Other blood vessel disorders

There are various types of blood vessel disorders that can occur.  A thrombus is a stationary clot.  An embolism is a floating clot that may get caught and obstruct blood flow.  An aneurysm is a ballooned outward section of a blood vessel wall that may eventually hemorrhage (break).

Younger plaques are more likely to rupture

A common misconception is that heart attacks only occur when the plaque builds up enough to completely block blood flow.  The truth is that newer, younger plaques are most likely to rupture.  These young plaques are only covered by a thin fibrous cap.  When the plaque ruptures, various cells immediately rush to the site of injury and form a clot than can quickly block blood flow.

Almost 75% of plaque ruptures occur in arteries than are less than 50% blocked.  They may have previously gone undetected because they never caused any symptoms.

Older plaques are still problematic, but they tend to have thicker fibrous caps that are less prone to rupture.

The Good News:  You Can Make a Difference 

At this point, you are probably wondering if this detrimental process can be reversed.  Thankfully, the answer (and entire purpose of this article) is YES!  Arterial plaque is constantly progressing and regressing based on the conditions within the blood vessel.  When we make unhealthy food choices, remain sedentary, and smoke,  plaque progresses.

Moderate lifestyle changes can halt plaque progression.  Intensive lifestyle changes can help to reverse it.

For example, every single bout of exercise causes your body to produce and secrete specialized cells called Endothelial Progenitor Cells (EPCs).  These EPCs circulate through your blood vessels, attach to the sites of injury and begin the repair process.  Regular exercise is like a constant dose of healing medicine.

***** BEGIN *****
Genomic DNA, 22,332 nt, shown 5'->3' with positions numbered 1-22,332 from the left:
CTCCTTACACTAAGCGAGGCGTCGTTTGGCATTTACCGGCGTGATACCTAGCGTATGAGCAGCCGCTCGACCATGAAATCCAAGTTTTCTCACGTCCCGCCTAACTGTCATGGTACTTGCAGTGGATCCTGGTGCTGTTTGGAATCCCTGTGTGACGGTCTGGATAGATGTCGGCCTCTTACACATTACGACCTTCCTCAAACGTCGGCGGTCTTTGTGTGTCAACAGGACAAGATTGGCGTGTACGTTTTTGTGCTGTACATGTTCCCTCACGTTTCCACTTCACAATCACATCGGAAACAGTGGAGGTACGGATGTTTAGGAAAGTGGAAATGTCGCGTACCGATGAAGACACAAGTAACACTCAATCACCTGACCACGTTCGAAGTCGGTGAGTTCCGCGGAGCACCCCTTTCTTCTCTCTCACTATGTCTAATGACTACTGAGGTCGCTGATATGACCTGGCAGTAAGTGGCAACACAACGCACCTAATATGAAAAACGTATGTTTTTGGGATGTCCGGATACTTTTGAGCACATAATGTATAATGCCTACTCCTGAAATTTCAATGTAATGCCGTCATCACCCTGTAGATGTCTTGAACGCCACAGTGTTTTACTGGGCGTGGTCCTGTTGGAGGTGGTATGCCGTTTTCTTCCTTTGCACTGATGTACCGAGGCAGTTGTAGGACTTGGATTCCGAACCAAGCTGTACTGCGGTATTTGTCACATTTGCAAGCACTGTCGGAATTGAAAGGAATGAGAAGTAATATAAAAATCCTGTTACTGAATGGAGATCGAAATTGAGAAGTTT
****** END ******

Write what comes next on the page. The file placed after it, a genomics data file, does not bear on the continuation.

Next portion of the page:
Notice in the graphic below that plaque can progress or regress based on the choices that we make every day.

Smith, Steven R. MD.  “Clinical Implications of Basic Research.  A Look at the Low-Carbohydrate Diet.”  N Engl J Med  361(23):2286-88, December 23, 2009

In 1990, cardiologist Dr. Dean Ornish published his classic Lifestyle Heart Trial.  He treated patients with Coronary Artery Disease (atherosclerosis in the arteries that supply the heart with blood) with an intensive lifestyle change program. The patients began to walk for exercise, chose a healthful plant-based diet, quit smoking, learned how to manage stress, and received weekly social support.  After one year, without any medication or surgery, they experienced regression of plaque build-up (2).  Yes, you can heal your heart through lifestyle changes.

To reduce the risk of heart disease, the American Heart Association recommends the following guidelines:

 1)  Participate in moderate physical activity for at least 30 minutes most, if not all, days of the week.  

2)  Eat a variety of nutritious foods from many food groups.  Emphasize vegetables, fruits, whole grains, and lean sources of protein.  Limit red meat.